The City of San Francisco has further clarified the role of Health Reimbursement Arrangements (HRAs) in complying with the Health Care Security Ordinance (HCSO). As background, the City of San Francisco requires employers to provide a certain amount of health coverage to employees based on hours worked in a month. In addition to complying with the HCSO, employers must also ensure they are staying in compliance and meeting any necessary requirements of the Affordable Care Act (ACA).
Many employers have chosen to comply with HCSO by providing HRAs for their employees. Under the rules for HCSO, these contributions are often considered revocable contributions because they revert back to the employer if not used after a certain amount of time. The HCSO updates require a specific percentage of the required contributions to be made as irrevocable contributions (contributions that do not revert back to the employer, for example, the City Option), with only a certain percentage being able to be allocated as revocable.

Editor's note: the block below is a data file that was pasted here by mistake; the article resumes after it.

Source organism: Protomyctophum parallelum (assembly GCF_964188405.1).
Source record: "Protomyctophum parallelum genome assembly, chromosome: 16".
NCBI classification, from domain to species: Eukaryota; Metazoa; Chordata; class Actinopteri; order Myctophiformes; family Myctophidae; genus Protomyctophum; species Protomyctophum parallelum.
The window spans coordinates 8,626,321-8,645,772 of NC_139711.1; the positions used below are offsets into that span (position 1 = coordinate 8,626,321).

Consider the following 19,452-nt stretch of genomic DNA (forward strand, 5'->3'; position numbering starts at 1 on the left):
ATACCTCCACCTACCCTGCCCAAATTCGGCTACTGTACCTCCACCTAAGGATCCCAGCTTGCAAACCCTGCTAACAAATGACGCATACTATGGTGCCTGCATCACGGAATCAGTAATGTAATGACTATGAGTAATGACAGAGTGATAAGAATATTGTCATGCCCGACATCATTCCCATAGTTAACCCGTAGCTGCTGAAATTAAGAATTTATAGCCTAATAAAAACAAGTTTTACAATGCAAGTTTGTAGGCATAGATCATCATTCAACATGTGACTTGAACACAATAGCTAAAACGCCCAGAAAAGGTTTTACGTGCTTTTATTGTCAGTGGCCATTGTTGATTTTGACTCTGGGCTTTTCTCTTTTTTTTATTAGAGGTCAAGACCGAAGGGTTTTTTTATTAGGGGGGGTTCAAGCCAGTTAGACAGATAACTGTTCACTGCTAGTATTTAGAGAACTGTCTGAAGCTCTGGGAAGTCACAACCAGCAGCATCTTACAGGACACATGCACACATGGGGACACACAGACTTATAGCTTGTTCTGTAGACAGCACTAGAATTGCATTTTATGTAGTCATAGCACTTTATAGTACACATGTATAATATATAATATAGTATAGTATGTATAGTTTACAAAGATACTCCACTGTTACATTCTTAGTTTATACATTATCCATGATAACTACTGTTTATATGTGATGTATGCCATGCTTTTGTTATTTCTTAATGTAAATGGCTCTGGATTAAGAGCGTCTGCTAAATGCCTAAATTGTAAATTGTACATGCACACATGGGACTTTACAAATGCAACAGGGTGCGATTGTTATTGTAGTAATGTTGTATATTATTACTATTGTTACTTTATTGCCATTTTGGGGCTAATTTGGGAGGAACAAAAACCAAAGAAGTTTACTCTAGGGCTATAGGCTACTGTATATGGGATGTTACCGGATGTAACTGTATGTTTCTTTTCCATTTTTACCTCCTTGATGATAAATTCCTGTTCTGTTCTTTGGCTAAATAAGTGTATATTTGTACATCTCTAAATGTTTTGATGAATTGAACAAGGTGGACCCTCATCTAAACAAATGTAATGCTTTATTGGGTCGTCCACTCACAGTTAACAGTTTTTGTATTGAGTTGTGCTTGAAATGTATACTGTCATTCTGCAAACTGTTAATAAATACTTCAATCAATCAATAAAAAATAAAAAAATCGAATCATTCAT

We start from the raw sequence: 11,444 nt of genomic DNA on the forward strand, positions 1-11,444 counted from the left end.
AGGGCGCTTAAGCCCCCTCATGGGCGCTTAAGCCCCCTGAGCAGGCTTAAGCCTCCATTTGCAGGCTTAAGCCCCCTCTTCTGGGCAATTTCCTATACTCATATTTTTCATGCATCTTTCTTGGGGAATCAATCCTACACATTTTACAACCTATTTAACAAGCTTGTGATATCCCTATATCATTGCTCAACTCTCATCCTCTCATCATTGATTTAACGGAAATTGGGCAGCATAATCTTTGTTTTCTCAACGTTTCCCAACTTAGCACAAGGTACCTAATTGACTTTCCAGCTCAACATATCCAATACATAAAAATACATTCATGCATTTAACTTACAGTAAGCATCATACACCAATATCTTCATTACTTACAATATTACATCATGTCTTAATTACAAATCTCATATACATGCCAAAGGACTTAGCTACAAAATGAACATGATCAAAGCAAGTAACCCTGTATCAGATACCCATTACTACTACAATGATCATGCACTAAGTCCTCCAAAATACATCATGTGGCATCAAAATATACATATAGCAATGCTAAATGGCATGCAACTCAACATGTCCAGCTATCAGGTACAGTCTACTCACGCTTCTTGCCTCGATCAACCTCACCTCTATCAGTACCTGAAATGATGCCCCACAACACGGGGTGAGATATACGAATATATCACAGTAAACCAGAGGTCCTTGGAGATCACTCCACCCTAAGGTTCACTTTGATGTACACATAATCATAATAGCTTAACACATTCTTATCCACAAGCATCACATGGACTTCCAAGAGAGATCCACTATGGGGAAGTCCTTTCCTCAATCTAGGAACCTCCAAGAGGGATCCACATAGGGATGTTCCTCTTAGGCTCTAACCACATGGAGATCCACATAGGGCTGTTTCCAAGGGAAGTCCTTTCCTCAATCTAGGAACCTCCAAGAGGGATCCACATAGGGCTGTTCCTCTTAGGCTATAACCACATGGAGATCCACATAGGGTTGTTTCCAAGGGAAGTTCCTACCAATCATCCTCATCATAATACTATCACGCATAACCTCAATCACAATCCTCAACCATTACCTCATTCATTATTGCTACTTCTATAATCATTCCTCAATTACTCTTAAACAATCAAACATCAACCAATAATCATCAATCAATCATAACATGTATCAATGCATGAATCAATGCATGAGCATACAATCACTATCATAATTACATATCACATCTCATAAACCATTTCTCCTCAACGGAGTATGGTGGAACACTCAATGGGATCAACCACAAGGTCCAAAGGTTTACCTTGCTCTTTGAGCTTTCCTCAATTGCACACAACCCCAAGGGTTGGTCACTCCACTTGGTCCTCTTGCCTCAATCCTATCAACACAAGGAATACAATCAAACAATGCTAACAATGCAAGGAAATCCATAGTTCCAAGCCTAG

The following allocations of funds and applicable plan years have been outlined in FAQs released by the City of San Francisco in October and November 2014:
- 2015 – maximum of 40% of contributions can be revocable (contributed to an HRA)
- 2016 – maximum of 20% of contributions can be revocable (contributed to an HRA)
- After 2016, 100% of contributions made for each covered employee must be irrevocable.
Employers who currently offer HRA plans where the funds are returned back to the employer will no longer be able to offer these types of plans starting in 2017. Employers will want to begin reviewing their options and determining how they need to adjust their benefit offerings in order to stay in compliance with the HCSO, as well as ACA. For questions regarding your specific plan or plan designs offered by myCafeteriaPlan, please contact your dedicated myCafeteriaPlan Account Representative.
For complete information regarding the HCSO, you can visit their website at sfgov.org/olse/hcso.
BusinessPlans, Inc. – myCafeteriaPlan does not intend to provide legal or tax advice and information contained in this article should not be interpreted as such. Regulations governing pretax plans are often open to interpretation and should be reviewed with your legal or tax advisor before making any decisions regarding your plan.